The UK has voted on Thursday, 23 June, to leave the European Union after 43 years in a historic referendum. Leave won by 51,9% to 48,1% with England and Wales voting strongly for Brexit, while London, Scotland and Northern Ireland backed staying in the EU.
UKIP leader Nigel Farage hailed it as the UK's independence day but the Remain camp called it a catastrophe.
Meanwhile the pound fell to its lowest level against the dollar since 1985 as the markets reacted to the results. And politically the UK's vote to leave the EU has sparked demands from far-right parties for referendums in other member states.
The referendum turnout was 71.8% - with more than 30 million people voting - the highest turnout at a UK election since 1992.
Wales and the majority of England outside London voted in large numbers for Brexit.
Labour's Shadow chancellor John McDonnell said the Bank of England may have to intervene to shore up the pound, which lost 3% within moments of the first result showing a strong result for Leave in Sunderland and fell as much as 6.5% against the Euro.
France's National Front leader Marine Le Pen tweeted Victory for freedom and said the French must now also have the right to choose.
Dutch anti-immigration politician, Geert Wilders, said the Netherlands now deserved a Nexit vote. Analysts say EU politicians will fear a domino effect that could threaten the whole organisation.
Ms Le Pen hailed the UK vote, tweeting: Victory for freedom. As I've been saying for years, we must now have the same referendum in France and other EU countries.
She is the front-runner among candidates for the presidential election in 2017 but opinion polls sugges
t she would lose a run-off vote.
Last Friday, Ms Le Pen had told a gathering of far-right parties in Vienna: France has possibly 1,000 more reasons to want to leave the EU than the English.
She said the EU was responsible for high unemployment and failing to keep out smugglers, terrorists and economic migrants.
Mr Wilders, leader of the Party for Freedom in the Netherlands, said in a statement: We want to be in charge of our own country, our own money, our own borders, and our own immigration policy.
As quickly as possible the Dutch need to get the opportunity to have their say about Dutch membership of the European Union.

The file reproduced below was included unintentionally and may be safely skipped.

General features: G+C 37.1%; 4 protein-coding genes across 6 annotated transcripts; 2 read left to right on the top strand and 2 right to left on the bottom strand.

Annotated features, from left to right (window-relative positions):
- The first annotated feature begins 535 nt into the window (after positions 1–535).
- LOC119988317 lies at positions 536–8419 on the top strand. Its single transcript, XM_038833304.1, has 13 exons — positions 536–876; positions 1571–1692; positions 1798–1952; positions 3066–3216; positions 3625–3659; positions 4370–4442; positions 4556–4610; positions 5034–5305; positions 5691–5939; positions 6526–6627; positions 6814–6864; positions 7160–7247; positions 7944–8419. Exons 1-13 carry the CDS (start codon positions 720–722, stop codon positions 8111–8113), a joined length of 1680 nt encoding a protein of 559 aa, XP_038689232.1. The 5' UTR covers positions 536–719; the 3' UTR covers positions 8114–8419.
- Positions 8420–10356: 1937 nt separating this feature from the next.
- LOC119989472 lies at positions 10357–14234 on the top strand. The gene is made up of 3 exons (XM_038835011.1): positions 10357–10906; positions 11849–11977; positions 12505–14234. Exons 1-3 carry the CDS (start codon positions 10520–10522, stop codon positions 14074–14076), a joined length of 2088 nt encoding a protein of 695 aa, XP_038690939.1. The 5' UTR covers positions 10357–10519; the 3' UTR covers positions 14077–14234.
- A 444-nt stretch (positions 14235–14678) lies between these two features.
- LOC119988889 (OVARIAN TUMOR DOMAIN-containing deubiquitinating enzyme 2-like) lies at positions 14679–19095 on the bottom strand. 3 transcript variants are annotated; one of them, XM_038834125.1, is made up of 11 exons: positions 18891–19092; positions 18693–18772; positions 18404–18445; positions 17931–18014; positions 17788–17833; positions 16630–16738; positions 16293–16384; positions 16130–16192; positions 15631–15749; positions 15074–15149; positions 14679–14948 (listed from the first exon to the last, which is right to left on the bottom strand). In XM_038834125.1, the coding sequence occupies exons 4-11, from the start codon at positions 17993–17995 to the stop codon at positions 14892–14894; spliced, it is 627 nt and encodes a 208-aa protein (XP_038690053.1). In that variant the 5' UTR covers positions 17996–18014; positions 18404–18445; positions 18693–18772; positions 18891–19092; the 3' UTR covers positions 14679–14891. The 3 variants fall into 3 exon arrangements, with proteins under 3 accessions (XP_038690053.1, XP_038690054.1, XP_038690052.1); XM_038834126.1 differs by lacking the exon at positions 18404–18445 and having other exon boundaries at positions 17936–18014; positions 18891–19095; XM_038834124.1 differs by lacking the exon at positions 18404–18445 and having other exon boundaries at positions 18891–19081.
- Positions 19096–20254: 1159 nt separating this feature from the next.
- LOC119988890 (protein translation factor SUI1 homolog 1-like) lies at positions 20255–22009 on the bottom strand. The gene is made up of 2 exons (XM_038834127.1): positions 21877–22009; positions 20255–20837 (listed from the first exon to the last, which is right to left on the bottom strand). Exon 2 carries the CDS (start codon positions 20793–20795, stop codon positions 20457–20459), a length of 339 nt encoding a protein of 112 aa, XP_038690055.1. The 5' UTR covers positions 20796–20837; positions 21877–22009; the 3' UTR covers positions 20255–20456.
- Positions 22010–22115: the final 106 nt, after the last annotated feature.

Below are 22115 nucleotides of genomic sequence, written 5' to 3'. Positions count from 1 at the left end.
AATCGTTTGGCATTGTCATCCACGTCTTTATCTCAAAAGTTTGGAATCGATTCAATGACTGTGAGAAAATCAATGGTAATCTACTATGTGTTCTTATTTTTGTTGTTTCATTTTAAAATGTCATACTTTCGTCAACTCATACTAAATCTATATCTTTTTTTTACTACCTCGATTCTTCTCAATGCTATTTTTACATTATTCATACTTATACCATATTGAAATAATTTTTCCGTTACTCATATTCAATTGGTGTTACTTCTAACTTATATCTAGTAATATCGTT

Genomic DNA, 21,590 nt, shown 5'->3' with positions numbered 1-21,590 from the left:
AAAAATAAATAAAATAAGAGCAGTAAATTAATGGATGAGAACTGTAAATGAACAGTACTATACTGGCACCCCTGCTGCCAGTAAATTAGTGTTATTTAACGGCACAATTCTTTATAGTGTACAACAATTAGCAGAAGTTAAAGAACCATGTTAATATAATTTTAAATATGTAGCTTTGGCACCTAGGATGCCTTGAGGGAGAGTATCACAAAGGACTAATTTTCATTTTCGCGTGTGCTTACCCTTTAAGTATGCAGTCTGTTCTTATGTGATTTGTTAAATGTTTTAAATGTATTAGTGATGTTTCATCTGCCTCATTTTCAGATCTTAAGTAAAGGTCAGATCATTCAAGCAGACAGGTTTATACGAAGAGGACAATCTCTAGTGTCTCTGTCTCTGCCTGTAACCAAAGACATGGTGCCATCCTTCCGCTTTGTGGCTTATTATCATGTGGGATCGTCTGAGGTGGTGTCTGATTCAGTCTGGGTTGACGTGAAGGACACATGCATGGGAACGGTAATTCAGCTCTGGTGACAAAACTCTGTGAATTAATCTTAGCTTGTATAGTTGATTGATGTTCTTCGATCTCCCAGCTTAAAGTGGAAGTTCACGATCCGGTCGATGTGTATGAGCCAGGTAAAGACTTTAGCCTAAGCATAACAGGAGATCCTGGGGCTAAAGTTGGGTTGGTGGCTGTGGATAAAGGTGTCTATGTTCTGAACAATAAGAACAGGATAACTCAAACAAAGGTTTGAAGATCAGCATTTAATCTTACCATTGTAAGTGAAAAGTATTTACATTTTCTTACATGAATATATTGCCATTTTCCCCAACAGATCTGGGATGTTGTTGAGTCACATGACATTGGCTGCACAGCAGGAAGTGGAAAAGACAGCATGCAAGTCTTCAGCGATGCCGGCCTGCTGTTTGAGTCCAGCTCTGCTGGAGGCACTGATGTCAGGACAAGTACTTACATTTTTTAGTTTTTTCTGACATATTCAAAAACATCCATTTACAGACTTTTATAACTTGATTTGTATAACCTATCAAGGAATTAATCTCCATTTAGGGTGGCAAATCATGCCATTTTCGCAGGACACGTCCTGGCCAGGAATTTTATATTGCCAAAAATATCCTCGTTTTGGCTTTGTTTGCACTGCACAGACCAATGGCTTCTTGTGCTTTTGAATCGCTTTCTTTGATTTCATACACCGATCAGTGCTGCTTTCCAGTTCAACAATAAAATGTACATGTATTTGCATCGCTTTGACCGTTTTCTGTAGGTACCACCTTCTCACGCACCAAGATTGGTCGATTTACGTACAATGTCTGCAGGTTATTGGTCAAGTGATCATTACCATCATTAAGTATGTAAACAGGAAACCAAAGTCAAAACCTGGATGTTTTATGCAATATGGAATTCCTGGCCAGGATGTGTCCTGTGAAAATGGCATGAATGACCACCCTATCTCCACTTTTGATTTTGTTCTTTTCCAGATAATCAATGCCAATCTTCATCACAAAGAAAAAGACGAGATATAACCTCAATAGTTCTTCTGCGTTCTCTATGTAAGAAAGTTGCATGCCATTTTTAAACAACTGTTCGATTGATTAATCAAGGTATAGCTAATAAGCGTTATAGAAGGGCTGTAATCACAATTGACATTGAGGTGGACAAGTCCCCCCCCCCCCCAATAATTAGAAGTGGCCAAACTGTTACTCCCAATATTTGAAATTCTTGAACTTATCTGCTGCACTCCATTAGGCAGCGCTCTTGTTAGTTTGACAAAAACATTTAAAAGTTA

The Netherlands faces a general election in March and some opinion polls suggest Mr Wilders is leading.
He said: If I become prime minister, there will be a referendum in the Netherlands on leaving the European Union. Let the Dutch people decide.
A recent Dutch survey suggested 54% of the people in the Netherlands want a referendum.
Austrian Foreign Minister Sebastian Kurz said he believed the EU would survive the UK exit, but that a domino effect on other countries couldn't be ruled out.
Fearing strong reactions in financial markets, the Bank of England said it was monitoring developments closely and would take all necessary steps to support monetary stability.
It has undertaken extensive contingency planning and is working closely with HM Treasury, other domestic authorities and overseas central banks. The Bank of England will take all necessary steps to meet its responsibilities for monetary and financial stability.
The move in sterling is the biggest one-day fall ever seen and London's main share index, the FTSE 100, is expected to open sharply lower, with indications of a fall of about 7%.
A weaker pound buys fewer dollars or other foreign currencies, which makes it more expensive to buy products from abroad. However, it should benefit exporters as it makes their goods cheaper abroad.
The Euro also fell 3.3% against the dollar, its biggest one-day fall since the currency's inception. Currency traders say these moves are more extreme than those seen during the financial crisis of 2008.
As for shares, the markets are pointing to a 8% slump when the FTSE 100 opens on Friday.